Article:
Tumor genomic profiling of resected cholangiocarcinomas may reveal mutations targetable with agents currently being used for other cancers, according to the results of a study presented at the Society of Surgical Oncology (SSO) 2021 International Conference on Surgical Cancer Care.1 Among patients with resected cholangiocarcinoma who underwent tumor genomic profiling, “significant mutations were common, a median of two per patient,” stated the study’s lead author, Lucas W. Thornblade, MD, MPH, Fellow, City of Hope National Medical Center, Duarte, California. “We found that approximately 9 of 10 patients in this population will have at least one drug associated with mutations in their specific tumor,” he added.
“Cholangiocarcinoma has a poor prognosis, with 5-year survival rates between 8% and 10%,” and adjuvant therapies “have limited effects on survival,” Dr. Thornblade said. “Given that postoperative recurrence rates are as high as 70%, the burden is now on us to bring these potentially course-altering personalized data to the bedside for our patients.”
The burden is now on us to bring these potentially course-altering personalized data to the bedside for our patients [with resected cholangiocarcinoma].— Lucas W. Thornblade, MD, MPH
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One-Third Underwent Tumor Genetic Sequencing
A retrospective review identified 114 patients with cholangiocarcinoma who underwent surgical resection at City of Hope between 2010 and 2020. The mean age of patients was 64.5 years, and 44.7% were women. The most common surgical procedure was standard liver resection, performed for 54% of patients with intrahepatic tumors (46% of the tumors were poorly differentiated). However, according to Dr. Thornblade, “28.5% required a Whipple, and 18% underwent liver resection with biliary reconstruction.” Negative margins were achieved in 75%.
“The majority of patients received some chemotherapy,” mostly gemcitabine or cisplatin, he added. Radiation therapy was administered to 38.4% of patients, and immunotherapy was given to 9.6%.
Almost one-third of patients, 36 of 114, underwent some type of tumor genetic sequence testing, and about one-third of these patients underwent whole-exome sequencing. Patients who had genetic sequence testing were on average about 6 years younger than those who did not undergo sequencing, emphasized Dr. Thornblade. “Otherwise, we found no other differences in clinical or treatment features between patients who underwent sequencing and those who did not,” he added.
Dr. Thornblade continued: “We didn’t observe any differences in the rates of mutations among the cancers sequenced via whole-exome methods vs the ones sequenced via hotspot technology. Rates of tumor genetic sequence testing were higher in the middle and later years of the decade, reflecting the increasing availability and familiarity of this testing.”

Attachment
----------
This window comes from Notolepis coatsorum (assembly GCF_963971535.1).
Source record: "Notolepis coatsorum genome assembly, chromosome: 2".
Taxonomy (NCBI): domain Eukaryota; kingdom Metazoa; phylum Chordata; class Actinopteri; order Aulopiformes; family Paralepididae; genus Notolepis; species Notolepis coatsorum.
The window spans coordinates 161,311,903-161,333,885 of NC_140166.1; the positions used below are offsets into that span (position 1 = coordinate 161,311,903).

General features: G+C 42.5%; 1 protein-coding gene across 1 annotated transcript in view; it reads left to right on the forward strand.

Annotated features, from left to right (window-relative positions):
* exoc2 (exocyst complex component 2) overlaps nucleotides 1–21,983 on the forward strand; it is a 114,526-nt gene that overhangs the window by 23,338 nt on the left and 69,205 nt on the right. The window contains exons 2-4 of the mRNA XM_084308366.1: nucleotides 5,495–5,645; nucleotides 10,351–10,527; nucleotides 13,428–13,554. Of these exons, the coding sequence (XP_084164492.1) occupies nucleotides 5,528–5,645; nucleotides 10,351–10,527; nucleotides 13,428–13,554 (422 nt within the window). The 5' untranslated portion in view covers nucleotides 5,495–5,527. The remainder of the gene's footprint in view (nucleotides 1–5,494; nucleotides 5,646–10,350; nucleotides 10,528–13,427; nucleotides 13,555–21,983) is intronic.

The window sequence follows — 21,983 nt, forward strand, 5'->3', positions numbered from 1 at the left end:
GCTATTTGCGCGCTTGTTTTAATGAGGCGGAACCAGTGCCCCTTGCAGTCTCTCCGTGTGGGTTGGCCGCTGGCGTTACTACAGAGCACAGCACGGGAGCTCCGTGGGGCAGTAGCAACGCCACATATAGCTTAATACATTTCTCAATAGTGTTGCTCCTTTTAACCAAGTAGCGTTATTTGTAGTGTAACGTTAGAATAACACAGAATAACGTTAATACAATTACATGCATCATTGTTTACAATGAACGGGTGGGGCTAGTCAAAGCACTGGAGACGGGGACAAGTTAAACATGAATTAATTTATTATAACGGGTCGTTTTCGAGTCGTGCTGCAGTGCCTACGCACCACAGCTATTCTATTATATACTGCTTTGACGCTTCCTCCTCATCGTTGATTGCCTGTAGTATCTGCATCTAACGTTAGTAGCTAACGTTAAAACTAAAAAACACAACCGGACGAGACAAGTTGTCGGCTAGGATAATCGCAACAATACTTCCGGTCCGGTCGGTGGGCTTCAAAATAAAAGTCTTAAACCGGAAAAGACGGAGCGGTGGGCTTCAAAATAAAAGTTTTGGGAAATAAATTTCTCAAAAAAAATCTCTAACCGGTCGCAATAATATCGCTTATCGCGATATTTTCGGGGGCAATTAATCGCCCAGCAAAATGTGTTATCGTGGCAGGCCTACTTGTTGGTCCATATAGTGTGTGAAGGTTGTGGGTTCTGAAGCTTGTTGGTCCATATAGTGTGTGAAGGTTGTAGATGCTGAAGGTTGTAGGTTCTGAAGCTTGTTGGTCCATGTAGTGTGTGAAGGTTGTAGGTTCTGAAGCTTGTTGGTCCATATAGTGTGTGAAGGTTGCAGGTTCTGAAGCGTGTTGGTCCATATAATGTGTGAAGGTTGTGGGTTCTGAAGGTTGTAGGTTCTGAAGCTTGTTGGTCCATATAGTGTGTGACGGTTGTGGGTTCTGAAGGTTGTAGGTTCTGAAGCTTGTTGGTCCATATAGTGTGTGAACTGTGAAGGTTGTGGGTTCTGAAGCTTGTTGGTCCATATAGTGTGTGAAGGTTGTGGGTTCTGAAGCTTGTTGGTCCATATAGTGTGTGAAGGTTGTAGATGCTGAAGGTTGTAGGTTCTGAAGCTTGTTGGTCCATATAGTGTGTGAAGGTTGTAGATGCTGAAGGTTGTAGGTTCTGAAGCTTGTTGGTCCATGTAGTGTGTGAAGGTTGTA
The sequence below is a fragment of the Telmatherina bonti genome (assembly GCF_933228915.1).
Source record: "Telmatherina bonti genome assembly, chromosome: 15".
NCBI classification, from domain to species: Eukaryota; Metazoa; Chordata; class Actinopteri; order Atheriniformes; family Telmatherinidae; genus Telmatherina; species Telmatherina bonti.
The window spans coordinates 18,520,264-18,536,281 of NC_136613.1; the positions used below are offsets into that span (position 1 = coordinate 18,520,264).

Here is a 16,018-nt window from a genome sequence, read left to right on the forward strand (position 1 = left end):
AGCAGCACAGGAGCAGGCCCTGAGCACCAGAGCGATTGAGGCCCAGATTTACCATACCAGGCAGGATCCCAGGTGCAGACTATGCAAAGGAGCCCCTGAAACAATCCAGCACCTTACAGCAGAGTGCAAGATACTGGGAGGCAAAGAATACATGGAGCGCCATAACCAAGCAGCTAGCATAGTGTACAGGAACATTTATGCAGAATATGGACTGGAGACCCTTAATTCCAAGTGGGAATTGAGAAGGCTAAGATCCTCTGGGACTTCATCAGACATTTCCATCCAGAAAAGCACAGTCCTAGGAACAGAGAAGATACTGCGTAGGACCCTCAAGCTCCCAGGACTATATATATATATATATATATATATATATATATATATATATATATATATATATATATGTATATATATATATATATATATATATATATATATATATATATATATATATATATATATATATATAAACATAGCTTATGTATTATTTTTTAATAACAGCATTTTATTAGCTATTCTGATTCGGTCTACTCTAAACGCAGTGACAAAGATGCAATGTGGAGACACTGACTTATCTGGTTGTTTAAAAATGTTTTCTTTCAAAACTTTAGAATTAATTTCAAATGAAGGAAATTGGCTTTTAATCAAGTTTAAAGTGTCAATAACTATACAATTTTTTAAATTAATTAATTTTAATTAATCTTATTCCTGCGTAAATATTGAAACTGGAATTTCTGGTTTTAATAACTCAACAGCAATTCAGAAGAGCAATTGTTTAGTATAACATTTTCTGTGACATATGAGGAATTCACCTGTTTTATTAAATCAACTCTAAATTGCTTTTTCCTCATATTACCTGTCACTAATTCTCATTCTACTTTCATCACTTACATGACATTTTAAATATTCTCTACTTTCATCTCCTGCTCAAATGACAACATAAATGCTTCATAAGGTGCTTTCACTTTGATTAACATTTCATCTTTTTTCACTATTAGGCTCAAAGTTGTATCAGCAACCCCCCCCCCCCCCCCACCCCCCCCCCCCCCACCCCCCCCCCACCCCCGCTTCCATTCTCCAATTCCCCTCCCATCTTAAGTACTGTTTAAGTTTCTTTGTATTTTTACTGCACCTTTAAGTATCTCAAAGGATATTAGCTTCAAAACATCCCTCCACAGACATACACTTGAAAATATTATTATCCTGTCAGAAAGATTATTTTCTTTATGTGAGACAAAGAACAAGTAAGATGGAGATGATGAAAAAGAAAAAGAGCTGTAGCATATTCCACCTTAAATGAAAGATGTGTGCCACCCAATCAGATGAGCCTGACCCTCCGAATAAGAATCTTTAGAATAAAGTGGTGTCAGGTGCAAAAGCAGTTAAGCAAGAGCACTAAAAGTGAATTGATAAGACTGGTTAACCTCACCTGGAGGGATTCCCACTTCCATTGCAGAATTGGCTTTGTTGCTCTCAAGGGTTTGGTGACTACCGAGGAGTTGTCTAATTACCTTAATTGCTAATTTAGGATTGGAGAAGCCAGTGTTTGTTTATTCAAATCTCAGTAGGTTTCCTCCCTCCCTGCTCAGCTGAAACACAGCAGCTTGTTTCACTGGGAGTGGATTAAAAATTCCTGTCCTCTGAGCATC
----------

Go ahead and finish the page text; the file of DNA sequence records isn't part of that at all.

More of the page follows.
Three Alterations Stood Out
A mutation was identified in 89% of those tested in the study. Mutations aligned with a median of one drug per patient, but the number “was as high as 11 candidate drugs in one patient. An average of seven clinical trials were identified per patient,” Dr. Thornblade reported.
“We found 41 unique gene alterations, and 3 clinically significant alterations stood out. They were BRAF V600E mutations, which occurred in 8%; FGFR alterations, in 8%; and IDH1/2 mutations, in 14%,” Dr. Thornblade reported. “I highlight these three mutations because of emerging evidence for targeted therapy,” he added.
“In the recent phase II ROAR trial, patients with BRAF V600E–mutated cholangiocarcinoma experienced a remarkable 51% response rate to BRAF and MEK inhibition,”2 Dr. Thornblade stated. Another phase II trial is “among several to highlight clear response of patients with FGFR mutations and fusions to targeted therapies for this growth factor.”3 In addition, “a recent trial showed a clear benefit in progression-free survival for patients receiving ivosidenib, which blocks IDH.”4
Nearly 25% Received Targeted Agent
About 23% of the study patients eligible for a targeted therapy received one. “Median follow-up for our cohort was 22 months, and median overall survival was estimated at 59 months,” Dr. Thornblade commented. “In this small sample, we did not perceive any differential survival advantage for those treated with targeted therapies.”
“Moving forward, I think it will become standard of care for some assay to be part of the workup for these cancers,” Dr. Thornblade predicted. He acknowledged that cost may be a barrier, noting “these tests run $5,000 or $6,000 on the open market.”
DISCLOSURE: Dr. Thornblade reported no conflicts of interest.
1. Thornblade LW: Patterns of whole genome sequencing and actionable mutations in resected cholangiocarcinoma. SSO 2021 International Conference on Surgical Care. Abstract 37. Presented March 18, 2021.
2. Subbiah V, Lassen U, Élez E, et al: Dabrafenib plus trametinib in patients with BRAF V600E-mutated biliary tract cancer: A phase 2, open-label, single-arm, multicentre basket trial. Lancet Oncol 21:1234-1243, 2020.
3. Javle M, Lowery M, Shroff RT, et al: Phase II study of BGJ398 in patients with FGFR-altered advanced cholangiocarcinoma. J Clin Oncol 36:276-282, 2018.
4. Abou-Alfa GK, Macarulla T, Javle MM, et al: Ivosidenib in IDH1-mutant, chemotherapy-refractory cholangiocarcinoma (ClarIDHy): A multicentre, randomised, double-blind, placebo-controlled, phase 3 study. Lancet Oncol 21:796-807, 2020.